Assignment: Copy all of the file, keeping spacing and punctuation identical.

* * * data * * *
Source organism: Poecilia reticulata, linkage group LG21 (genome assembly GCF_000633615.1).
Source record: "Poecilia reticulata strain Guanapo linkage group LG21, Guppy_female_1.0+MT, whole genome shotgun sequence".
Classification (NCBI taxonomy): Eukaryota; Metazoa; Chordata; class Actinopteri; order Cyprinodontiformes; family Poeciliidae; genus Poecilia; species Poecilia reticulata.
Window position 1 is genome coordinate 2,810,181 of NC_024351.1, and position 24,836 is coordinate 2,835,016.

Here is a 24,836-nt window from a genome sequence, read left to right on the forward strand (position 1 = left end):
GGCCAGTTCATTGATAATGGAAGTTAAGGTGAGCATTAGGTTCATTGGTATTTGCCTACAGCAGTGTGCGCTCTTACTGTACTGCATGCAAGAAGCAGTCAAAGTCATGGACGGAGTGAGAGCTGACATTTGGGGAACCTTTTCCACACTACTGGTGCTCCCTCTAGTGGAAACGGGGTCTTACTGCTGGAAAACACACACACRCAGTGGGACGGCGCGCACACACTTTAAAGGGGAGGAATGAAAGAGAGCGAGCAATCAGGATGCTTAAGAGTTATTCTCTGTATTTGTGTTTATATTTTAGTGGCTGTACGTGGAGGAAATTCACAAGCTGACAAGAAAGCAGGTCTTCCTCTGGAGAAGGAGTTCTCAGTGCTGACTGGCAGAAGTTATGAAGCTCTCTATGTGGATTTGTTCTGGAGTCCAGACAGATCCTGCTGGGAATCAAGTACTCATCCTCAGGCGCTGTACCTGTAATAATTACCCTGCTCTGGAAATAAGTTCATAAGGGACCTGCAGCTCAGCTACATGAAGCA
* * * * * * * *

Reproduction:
Source organism: Poecilia reticulata, linkage group LG21 (genome assembly GCF_000633615.1).
Source record: "Poecilia reticulata strain Guanapo linkage group LG21, Guppy_female_1.0+MT, whole genome shotgun sequence".
Classification (NCBI taxonomy): Eukaryota; Metazoa; Chordata; class Actinopteri; order Cyprinodontiformes; family Poeciliidae; genus Poecilia; species Poecilia reticulata.
Window position 1 is genome coordinate 2,810,181 of NC_024351.1, and position 24,836 is coordinate 2,835,016.

Here is a 24,836-nt window from a genome sequence, read left to right on the forward strand (position 1 = left end):
GGCCAGTTCATTGATAATGGAAGTTAAGGTGAGCATTAGGTTCATTGGTATTTGCCTACAGCAGTGTGCGCTCTTACTGTACTGCATGCAAGAAGCAGTCAAAGTCATGGACGGAGTGAGAGCTGACATTTGGGGAACCTTTTCCACACTACTGGTGCTCCCTCTAGTGGAAACGGGGTCTTACTGCTGGAAAACACACACACRCAGTGGGACGGCGCGCACACACTTTAAAGGGGAGGAATGAAAGAGAGCGAGCAATCAGGATGCTTAAGAGTTATTCTCTGTATTTGTGTTTATATTTTAGTGGCTGTACGTGGAGGAAATTCACAAGCTGACAAGAAAGCAGGTCTTCCTCTGGAGAAGGAGTTCTCAGTGCTGACTGGCAGAAGTTATGAAGCTCTCTATGTGGATTTGTTCTGGAGTCCAGACAGATCCTGCTGGGAATCAAGTACTCATCCTCAGGCGCTGTACCTGTAATAATTACCCTGCTCTGGAAATAAGTTCATAAGGGACCTGCAGCTCAGCTACATGAAGCA